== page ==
Homeowners insurance usually covers plumbing damage and provides financing for the repairs—especially if the damage is sudden and accidental. However, if your insurance company finds evidence that you've neglected to maintain your home's plumbing, you'll likely pay out of pocket for repairs. You still have to pay your deductible before insurance kicks in, and filing a claim can drive up your premiums even when you're not.
In this post, I will discuss:
Let's get started with this post.
When Does Homeowners Insurance Cover Plumbing Issues?
Homeowners insurance usually covers plumbing issues, but you should read your policy carefully. Here are three everyday situations where you're typically covered.
You Have Frozen Pipes
While the actual pipe repairs aren't covered, homeowners insurance almost always covers plumbing damage due to frozen pipes. The exception to the rule is if you're not adequately heating your home, because insurance companies may say that pipe-freezing was preventable.
You Have A Sudden And Accidental Pipe Burst
Your home insurance policy will cover a "sudden and accidental" pipe burst because they're not in your control. You're also covered for the clean-up caused by water-related damage, but not for the cost of repairing your pipes.
Your Pipes Break Under Slab
Homeowners insurance policies cover slab leaks as long as the cause of the leak isn’t specifically excluded. For example, if tree roots cause a pipe to break under slab, your insurance company might not cover it.
How Does Homeowners Insurance Cover Plumbing Issues?
Your homeowners insurance covers plumbing problems in several ways. Here's how:
When Doesn't Homeowners Insurance Cover Plumbing Issues?
Here are a few occasions where your home insurance coverage excludes plumbing issues:
You've Neglected To Fix An Issue
You're Not Updating Your Plumbing
Your pipes, dishwasher, water heater, and other items are all subject to normal wear and tear. If you're not properly maintaining your pipes and appliances and getting new ones when they're at the end of their life cycle, home insurance may not cover damages they cause when they finally break.
Sewage Backup, Or Broken Sewer Pipes
A standard homeowners insurance policy usually excludes sewer line coverage. That's an additional policy you may want to consider getting.
What Causes Your Pipes To Burst?
There are numerous reasons your pipes may burst, whether due to weather conditions or physical trauma. Here are some common causes of a broken pipe:
What To Do When A Pipe Bursts In Your Home
You have more control of a burst pipe situation than you think. Actual repairs should be left to the pros, but until they get there, you can do a lot to minimize further damage. Here's what you should do:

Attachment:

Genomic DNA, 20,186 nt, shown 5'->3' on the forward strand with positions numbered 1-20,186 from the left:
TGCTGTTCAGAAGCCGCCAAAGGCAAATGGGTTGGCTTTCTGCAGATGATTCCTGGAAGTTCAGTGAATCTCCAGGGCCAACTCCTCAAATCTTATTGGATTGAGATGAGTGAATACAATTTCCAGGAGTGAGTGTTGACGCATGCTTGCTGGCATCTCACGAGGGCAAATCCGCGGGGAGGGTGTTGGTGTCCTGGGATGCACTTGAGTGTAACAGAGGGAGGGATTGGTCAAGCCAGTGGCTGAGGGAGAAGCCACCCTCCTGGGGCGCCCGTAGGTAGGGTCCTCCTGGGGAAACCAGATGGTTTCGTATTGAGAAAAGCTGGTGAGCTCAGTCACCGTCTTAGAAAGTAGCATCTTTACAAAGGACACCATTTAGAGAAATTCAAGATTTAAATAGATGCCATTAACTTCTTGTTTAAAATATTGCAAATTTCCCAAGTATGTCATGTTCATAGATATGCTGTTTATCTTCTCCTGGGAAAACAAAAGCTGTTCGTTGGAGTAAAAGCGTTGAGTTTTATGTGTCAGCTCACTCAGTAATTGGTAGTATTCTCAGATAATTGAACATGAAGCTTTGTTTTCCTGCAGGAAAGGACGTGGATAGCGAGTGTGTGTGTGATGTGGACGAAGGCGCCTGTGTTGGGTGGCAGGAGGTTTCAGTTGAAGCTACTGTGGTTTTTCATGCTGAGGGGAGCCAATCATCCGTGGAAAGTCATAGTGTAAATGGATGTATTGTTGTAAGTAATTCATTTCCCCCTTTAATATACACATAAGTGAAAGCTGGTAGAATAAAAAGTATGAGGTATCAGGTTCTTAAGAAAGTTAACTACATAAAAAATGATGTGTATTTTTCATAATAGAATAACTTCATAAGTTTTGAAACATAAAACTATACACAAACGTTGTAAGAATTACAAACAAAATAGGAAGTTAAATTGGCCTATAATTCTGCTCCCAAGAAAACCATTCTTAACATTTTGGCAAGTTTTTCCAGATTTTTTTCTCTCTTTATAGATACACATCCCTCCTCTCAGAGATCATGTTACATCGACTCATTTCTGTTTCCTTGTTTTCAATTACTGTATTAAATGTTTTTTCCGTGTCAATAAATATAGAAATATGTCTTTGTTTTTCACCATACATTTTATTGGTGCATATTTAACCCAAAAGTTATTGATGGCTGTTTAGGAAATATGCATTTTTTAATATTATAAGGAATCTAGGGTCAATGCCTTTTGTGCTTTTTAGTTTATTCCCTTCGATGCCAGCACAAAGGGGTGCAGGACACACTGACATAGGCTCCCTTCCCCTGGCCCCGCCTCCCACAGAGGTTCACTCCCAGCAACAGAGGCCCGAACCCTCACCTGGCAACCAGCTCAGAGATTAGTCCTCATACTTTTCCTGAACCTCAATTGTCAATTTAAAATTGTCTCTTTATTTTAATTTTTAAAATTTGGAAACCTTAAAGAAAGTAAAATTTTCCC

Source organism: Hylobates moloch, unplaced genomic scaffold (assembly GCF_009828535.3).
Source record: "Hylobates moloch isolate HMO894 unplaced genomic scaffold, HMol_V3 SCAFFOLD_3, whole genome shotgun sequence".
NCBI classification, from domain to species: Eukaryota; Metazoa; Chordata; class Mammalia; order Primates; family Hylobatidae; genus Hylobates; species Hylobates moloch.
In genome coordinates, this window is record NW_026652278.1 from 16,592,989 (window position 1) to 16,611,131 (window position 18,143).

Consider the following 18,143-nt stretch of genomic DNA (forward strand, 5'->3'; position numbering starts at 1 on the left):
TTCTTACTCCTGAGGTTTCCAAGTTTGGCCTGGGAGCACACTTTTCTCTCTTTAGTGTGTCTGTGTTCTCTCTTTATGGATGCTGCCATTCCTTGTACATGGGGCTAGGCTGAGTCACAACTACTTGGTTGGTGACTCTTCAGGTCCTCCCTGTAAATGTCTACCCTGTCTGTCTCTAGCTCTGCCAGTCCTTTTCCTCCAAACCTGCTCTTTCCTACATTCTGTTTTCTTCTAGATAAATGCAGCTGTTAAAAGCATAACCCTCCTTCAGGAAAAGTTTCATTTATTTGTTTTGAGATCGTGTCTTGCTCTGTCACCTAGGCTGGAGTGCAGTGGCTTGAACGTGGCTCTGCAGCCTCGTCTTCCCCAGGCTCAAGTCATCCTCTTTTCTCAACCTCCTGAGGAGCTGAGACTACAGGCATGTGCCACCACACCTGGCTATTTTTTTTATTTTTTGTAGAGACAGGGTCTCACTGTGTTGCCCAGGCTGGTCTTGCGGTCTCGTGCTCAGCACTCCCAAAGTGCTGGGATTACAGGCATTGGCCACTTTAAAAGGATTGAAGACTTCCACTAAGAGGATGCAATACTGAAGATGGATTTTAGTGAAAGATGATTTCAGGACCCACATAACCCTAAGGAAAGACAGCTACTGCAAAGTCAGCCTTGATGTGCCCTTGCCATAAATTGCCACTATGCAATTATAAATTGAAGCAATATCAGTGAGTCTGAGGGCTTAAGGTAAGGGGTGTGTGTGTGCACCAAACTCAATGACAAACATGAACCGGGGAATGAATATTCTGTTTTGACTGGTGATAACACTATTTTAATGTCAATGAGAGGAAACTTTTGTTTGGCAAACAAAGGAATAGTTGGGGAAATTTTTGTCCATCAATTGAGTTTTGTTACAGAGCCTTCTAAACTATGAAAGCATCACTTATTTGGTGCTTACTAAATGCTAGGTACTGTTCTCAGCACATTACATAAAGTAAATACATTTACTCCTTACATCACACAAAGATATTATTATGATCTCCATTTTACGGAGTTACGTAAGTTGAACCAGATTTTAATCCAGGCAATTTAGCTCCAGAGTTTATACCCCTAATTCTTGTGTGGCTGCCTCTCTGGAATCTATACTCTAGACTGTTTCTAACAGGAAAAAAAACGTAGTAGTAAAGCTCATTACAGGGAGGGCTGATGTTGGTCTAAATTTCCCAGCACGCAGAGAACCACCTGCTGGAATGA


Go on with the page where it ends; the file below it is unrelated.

How To Recognize Damaged Plumbing
Sometimes pipe leaks or other water damage are sudden and accidental, but not always. Here are a few signs that could indicate your plumbing is damaged:
If you notice any of these signs, it's time to look for a potential leak source or call a plumber for a consultation or inspection.
How To Make An Insurance Claim For A Burst Pipe
If you think your plumbing problems will be covered by your homeowners insurance, you need to make an insurance claim. While every insurance company has a different process, here's what you should do the moment you discover your issue:
How Much Coverage Do You Get?
Homeowners insurance companies offer varying policies, but here's what the standard burst pipes costs are:
$200 - $1,000
National average cost
The amount of coverage you have depends on what's damaged.
Additional Homeowners Insurance Coverage Options
If you have an older home or live in an area prone to flooding, mold, or sewage overflows, here are a few additional homeowners insurance policies you should consider:
Flood insurance covers most water-related damages that originate outside of your home. These can include hurricanes, overflowing river banks, and heavy downpours that cause a drainage backup.You can purchase flood insurance through the National Flood Insurance Program (NFIP). On average, policies cost around $738/yr.
Water Backup Coverage
Your standard homeowners insurance policy doesn't cover sump pump backups or water damage via a sewer line. A water backup policy expands your coverage to protect you if there are sewer backups or overflows. On average, this endorsement costs about $30/yr.
Service Line Coverage
Service line coverage can pay for replacing utility lines that are on your property but outside of your house. The lines covered include steam, sewer, water, and drain pipes. A service line add-on costs around $30/yr.
Mold Damage Rider
Coverage for mold damage follows many of the same rules as plumbing problems. If it's sudden and accidental, or is covered by another aspect of your policy, your claim will likely be accepted. However, many insurance companies only cover a limited amount of mold damage, ranging from $1,000 to $10,000. You can get as much as $50,000 in coverage, but make sure you're just getting as much as you need. Severe cases of mold damage can cost as much as $30,000, so you might want to consider getting a mold damage rider.
What Should You Do If Your Claim Is Uninsurable?
If your claim gets denied, you should consider getting a second opinion from a licensed professional. You can also consult with your state insurance commissioner on guidance for filing a complaint, or hire an insurance attorney to fight your claim.
How To Prevent Broken Pipes
Taking preventative steps toward protecting your home from water damage minimizes your risk
of plumbing problems and maximizes your chances of getting your claim accepted. Here's what you should do:
Sometimes plumbing problems are inevitable. However, by following the advice I've provided here, you can prevent many problems before they develop and get the proper coverage you need if something sudden and accidental happens.